1. Transductive Vs Inductive learning

          Given labeled and unlabeled data, learning a function f to predict unseen (test) data is Inductive learning [2]. While given the same labeled and unlabeled data the only task is to predict the labels for unlabeled data is Transductive learning. For inductive learning, the learning model is not aware of the test data whereas for transductive learning the training and testing data both are known to the learning model. In the process of inductive learning the first step is the dissemination of labels into labeled set and unlabeled set either randomly or by some algorithmic means. The labeled set is then used for training purpose while the unlabeled set is used for the testing purpose by means of a hypothesis. Predictions are then obtained and crosschecked or validated depending on the method being used. In case of Transductive learning there is no hypothesis involved. The data is randomly split into the training and testing sets. These are then used to obtain predictions based on some evaluation metrics or threshold and a stopping goal test is also involved to avoid over fitting of data instances. Semi supervised learning can be both transductive as well as inductive [3].

        2. Semi supervised classification Vs Semi supervised clustering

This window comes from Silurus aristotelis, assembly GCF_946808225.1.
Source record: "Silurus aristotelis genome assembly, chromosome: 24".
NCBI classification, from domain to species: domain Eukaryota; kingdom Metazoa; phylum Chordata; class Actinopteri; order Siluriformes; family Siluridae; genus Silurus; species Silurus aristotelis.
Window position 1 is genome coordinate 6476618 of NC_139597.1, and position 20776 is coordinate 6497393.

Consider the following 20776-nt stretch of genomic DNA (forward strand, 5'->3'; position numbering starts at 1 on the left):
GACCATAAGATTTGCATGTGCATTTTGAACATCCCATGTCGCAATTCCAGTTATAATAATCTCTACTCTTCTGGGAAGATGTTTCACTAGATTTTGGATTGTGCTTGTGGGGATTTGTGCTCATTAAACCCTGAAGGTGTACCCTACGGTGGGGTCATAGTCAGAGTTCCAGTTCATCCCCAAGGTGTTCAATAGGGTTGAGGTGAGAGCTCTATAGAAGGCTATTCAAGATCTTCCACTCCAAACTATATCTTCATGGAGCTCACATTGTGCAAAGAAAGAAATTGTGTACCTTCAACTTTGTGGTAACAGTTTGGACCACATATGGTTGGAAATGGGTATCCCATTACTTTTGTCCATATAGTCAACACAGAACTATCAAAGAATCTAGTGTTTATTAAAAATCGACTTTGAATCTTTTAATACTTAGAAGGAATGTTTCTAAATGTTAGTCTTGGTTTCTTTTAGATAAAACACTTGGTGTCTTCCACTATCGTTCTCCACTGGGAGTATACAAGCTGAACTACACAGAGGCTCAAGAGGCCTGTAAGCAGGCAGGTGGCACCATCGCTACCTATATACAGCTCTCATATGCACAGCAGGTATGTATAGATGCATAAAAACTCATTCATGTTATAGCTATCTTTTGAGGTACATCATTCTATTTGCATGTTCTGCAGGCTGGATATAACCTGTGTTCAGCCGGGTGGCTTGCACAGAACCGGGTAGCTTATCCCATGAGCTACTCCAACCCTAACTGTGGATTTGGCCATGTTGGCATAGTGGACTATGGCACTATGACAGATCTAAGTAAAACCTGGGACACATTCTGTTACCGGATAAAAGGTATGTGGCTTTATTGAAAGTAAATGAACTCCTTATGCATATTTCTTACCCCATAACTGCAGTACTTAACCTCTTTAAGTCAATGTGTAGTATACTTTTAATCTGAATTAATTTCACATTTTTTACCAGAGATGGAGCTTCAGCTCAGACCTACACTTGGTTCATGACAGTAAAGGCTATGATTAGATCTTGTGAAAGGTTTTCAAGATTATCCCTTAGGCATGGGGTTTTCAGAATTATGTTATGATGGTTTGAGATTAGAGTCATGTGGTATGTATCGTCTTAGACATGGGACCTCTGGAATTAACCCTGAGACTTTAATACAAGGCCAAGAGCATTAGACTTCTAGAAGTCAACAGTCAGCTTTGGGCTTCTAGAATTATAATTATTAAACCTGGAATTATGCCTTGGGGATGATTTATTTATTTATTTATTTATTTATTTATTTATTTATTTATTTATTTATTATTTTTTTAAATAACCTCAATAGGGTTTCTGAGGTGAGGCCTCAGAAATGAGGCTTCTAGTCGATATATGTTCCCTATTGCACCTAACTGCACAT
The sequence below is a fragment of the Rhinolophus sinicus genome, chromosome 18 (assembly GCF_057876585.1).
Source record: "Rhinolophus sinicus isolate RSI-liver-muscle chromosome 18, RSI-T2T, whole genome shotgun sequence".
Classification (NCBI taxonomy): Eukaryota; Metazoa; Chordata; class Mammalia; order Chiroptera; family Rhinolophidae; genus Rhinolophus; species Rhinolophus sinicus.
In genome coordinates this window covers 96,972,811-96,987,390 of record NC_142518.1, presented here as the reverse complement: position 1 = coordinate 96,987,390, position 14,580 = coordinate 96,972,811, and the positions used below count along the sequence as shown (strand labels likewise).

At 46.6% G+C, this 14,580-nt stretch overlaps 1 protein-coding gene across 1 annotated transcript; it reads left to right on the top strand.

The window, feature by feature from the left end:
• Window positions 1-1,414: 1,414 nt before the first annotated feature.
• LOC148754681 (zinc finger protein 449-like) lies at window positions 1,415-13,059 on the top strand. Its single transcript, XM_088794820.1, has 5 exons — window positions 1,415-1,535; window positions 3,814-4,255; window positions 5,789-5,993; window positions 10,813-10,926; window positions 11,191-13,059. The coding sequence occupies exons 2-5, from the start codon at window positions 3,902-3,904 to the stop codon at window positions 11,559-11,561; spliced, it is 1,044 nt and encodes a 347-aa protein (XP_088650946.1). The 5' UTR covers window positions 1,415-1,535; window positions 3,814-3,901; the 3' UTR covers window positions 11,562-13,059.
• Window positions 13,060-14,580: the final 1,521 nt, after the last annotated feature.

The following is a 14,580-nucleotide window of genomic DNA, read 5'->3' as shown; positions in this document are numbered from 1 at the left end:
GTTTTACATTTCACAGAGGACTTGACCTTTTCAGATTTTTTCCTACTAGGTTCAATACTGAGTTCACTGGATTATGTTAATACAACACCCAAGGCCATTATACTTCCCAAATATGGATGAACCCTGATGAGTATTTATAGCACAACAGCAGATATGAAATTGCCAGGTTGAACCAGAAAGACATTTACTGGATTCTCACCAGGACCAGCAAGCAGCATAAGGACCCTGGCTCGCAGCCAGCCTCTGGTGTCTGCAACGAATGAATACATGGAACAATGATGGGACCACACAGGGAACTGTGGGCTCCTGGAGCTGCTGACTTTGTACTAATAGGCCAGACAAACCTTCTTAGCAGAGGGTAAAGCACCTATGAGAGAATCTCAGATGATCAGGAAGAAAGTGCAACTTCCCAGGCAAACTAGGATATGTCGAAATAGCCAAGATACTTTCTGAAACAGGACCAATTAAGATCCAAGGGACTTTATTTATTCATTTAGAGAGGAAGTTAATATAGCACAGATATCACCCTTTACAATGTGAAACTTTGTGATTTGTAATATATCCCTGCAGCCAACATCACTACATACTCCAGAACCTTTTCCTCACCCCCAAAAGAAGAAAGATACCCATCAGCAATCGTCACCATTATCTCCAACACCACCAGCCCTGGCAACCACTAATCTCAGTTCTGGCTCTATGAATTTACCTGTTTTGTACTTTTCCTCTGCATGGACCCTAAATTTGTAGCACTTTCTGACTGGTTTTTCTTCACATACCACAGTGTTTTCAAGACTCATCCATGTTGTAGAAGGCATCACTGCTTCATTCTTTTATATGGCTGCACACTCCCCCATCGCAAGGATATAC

Semi supervised classification is problem of classifying using labeled and unlabeled data both. Here a classifier is built on the labeled data, predict for the unlabeled and then use this prediction further to train the classifier again [2]. Semi supervised clustering called as constraint clustering is a problem of creating clusters using labeled and unlabeled data both [3]. The semi supervised clustering follows classical assumptions of clustering which says:

        Cluster assumption: If points are in the same cluster, they are likely to be of the same class [1]. This puts the constraints for clustering deciding if two points must be in the same cluster (must-link constraint) or two points must not be in the same cluster (cannot-link constraint and the constraint for dimensionality reduction deciding if two points must be close after the projection.


        Some of the known semi supervised learning techniques are self-training, co-training, graph-based methods, multi view learning and mixture models which includes cluster and label models

        1. Self -training

          Self-training technique makes use of a small amount of initial labeled data to train the model and predict the labels of a small subset of unlabeled data, retrain and re- predict till the entire data set is labeled. The basic algorithm for self-training can be given as follows:

          Algorithm 1: Self-Training

          where i=1 to n; where j=1 to m;

          n- Number of labeled instances;

          m- Number of unlabeled instances; m>>n

          According to Vincent Ng and Claire Cardie [4] self- training is a single- view weakly supervised algorithm. According to C. Rosenberg, M. Hebert, and H. Schneiderman [5] self- training is based on 4 stages. The first stage is to choose a classifier and a small subset labeled data randomly. In the second stage a small subset of unlabeled data is classified and labeled. In the third stage the new labels are assessed and given a probability value as per predefined metrics. In the fourth and final